Ever since 1962 when Harry Young planted his first no-till plot in Herndon, Ky., no-tillers have been pushing the envelope, always looking for a better way to farm. Over and over again, they’ve tweaked, poked and prodded their equipment, stripping parts off and welding other parts on, as regular planters at the time weren’t up to the job.
As a result of the collective efforts of a number of innovative and persistent farmers, engineers and researchers, no-till has saved time, labor, water and topsoil for farmers the world over.
And it hasn’t stopped. No-tillers continue to look for improvements, whether that be trying the latest OEM equipment or precision add-ons in hopes of creating the perfect stand or designing cropping systems to maximize solar efficiency and carbon capture or testing new ways to get ahead of weed pressure and reduce inputs.
Beaver Dam, Wis., no-tiller Charlie Hammer and his wife Nancy Kavazanjian are great examples of farmers who are always looking for a better way. In fact, we’ve written about their efforts several times, as they’re always trying new things. I had the opportunity to visit them recently as Hammer tested out a new closing system from Martin-Till and a Central Tire Inflation System from PTG, which is part of a larger effort to implement controlled traffic for a CSP enhancement.
In addition, I got to see the plans for a phosphorus reduction system they’re installing. You can read more about these particular efforts here.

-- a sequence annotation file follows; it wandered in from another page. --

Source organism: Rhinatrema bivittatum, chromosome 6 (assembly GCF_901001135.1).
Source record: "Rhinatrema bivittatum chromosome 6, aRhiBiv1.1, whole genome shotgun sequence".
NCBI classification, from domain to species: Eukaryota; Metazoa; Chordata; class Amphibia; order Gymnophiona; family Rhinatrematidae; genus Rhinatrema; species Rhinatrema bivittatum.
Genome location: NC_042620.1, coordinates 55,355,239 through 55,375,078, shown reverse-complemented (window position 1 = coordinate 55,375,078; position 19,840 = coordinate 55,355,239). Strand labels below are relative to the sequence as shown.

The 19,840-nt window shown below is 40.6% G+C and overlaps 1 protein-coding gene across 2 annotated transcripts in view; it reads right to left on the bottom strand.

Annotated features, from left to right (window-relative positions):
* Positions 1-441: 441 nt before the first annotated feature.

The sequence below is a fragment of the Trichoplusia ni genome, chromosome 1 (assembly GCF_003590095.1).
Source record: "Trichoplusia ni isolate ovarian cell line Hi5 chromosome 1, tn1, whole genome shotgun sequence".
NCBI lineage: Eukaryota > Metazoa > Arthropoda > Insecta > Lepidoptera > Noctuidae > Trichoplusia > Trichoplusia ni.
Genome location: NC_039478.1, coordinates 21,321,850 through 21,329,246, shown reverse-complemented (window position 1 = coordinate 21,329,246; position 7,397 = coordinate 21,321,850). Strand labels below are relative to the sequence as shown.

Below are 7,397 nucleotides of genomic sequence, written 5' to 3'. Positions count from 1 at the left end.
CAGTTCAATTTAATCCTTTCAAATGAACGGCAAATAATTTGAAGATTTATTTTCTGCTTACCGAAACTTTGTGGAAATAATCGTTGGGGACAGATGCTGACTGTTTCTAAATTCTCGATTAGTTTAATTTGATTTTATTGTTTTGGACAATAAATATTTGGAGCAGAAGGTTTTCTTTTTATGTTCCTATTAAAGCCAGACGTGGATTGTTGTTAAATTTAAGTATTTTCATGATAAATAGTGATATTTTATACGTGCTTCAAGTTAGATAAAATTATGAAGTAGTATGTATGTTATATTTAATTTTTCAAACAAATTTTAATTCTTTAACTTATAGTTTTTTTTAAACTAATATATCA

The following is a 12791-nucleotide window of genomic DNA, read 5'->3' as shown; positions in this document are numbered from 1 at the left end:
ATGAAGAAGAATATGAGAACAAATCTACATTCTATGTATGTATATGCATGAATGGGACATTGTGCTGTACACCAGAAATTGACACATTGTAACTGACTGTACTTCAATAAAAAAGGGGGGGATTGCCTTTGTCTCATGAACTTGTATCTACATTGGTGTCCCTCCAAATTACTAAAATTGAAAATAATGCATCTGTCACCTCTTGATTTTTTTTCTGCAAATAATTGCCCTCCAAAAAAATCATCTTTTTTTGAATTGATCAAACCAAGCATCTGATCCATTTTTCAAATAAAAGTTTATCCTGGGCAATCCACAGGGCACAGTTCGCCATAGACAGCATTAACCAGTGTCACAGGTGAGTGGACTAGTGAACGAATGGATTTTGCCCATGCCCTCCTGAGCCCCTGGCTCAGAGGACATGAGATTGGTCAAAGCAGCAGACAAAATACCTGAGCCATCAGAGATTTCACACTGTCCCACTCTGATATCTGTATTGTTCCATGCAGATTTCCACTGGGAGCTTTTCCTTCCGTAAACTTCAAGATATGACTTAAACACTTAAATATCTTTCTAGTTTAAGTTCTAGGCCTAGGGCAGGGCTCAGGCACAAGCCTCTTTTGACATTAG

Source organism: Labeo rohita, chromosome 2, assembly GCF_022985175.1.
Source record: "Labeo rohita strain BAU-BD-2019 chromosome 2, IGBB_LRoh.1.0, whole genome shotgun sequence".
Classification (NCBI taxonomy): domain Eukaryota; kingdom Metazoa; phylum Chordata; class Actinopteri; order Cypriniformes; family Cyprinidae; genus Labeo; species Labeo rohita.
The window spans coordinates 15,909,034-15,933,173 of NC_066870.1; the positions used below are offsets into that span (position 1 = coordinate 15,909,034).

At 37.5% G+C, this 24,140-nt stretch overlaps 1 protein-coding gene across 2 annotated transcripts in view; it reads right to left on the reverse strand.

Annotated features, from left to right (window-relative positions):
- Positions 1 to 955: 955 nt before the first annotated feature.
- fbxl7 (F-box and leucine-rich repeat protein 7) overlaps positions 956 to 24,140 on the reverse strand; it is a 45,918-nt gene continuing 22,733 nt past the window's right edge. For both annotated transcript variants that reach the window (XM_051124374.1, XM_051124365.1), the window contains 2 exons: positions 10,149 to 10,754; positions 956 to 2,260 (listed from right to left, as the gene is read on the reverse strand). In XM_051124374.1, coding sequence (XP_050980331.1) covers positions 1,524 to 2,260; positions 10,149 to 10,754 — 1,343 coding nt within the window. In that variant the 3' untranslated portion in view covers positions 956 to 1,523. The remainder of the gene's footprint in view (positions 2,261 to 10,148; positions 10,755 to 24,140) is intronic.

I also recently got out to see Palmyra, Wis., no-tiller Tom Burlingham who explained how a couple of years ago he had modified his planter to deliver slug bait at planting. Slugs are one of his biggest crop pests and he says the metaldyhyde pellets do a good job of attracting and killing them.
The planter modification worked great and delivered the pellets along the row where the slugs would come across them on their way to feed on the crops, unfortunately it was a wet spring that year and the slug bait didn’t hold up long enough in the season to really provide effective control. But it was a really clever approach to a gnawing problem (pun intended) and who knows, it may lead to a more effective solution down the road.
Other examples of no-tiller ingenuity abound. For instance, Russell Hedrick has used Yetter stalk devastators as cover crop rollers, and Jason Mauck is designing chicken ‘tractors’ to manage weeds in place of using herbicides.
I imagine most no-tillers have stories like these about creative solutions you’ve come up with on your operations. Whether they worked or not, tell us about them in the comments section or email me at firstname.lastname@example.org.